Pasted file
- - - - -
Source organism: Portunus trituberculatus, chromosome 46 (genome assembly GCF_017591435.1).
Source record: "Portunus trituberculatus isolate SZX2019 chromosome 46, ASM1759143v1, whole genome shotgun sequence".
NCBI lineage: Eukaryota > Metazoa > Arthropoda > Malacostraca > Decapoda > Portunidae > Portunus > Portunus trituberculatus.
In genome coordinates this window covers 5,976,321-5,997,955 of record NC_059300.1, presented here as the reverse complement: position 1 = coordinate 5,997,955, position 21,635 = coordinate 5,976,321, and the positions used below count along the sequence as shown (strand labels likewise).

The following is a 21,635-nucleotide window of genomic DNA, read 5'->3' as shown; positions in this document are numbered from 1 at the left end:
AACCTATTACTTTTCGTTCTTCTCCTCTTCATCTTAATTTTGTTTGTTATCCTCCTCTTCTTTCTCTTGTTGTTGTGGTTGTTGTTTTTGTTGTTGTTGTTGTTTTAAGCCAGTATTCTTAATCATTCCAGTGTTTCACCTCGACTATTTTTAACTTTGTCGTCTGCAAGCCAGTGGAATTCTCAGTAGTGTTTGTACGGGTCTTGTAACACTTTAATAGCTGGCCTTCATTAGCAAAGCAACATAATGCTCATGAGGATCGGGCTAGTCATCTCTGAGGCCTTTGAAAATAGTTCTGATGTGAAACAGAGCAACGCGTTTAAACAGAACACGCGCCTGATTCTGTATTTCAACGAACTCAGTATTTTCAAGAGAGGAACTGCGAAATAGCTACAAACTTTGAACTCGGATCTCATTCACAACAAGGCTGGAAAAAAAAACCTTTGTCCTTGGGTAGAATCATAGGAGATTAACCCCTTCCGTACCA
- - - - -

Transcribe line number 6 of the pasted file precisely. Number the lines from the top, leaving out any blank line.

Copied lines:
AACCTATTACTTTTCGTTCTTCTCCTCTTCATCTTAATTTTGTTTGTTATCCTCCTCTTCTTTCTCTTGTTGTTGTGGTTGTTGTTTTTGTTGTTGTTGTTGTTTTAAGCCAGTATTCTTAATCATTCCAGTGTTTCACCTCGACTATTTTTAACTTTGTCGTCTGCAAGCCAGTGGAATTCTCAGTAGTGTTTGTACGGGTCTTGTAACACTTTAATAGCTGGCCTTCATTAGCAAAGCAACATAATGCTCATGAGGATCGGGCTAGTCATCTCTGAGGCCTTTGAAAATAGTTCTGATGTGAAACAGAGCAACGCGTTTAAACAGAACACGCGCCTGATTCTGTATTTCAACGAACTCAGTATTTTCAAGAGAGGAACTGCGAAATAGCTACAAACTTTGAACTCGGATCTCATTCACAACAAGGCTGGAAAAAAAAACCTTTGTCCTTGGGTAGAATCATAGGAGATTAACCCCTTCCGTACCA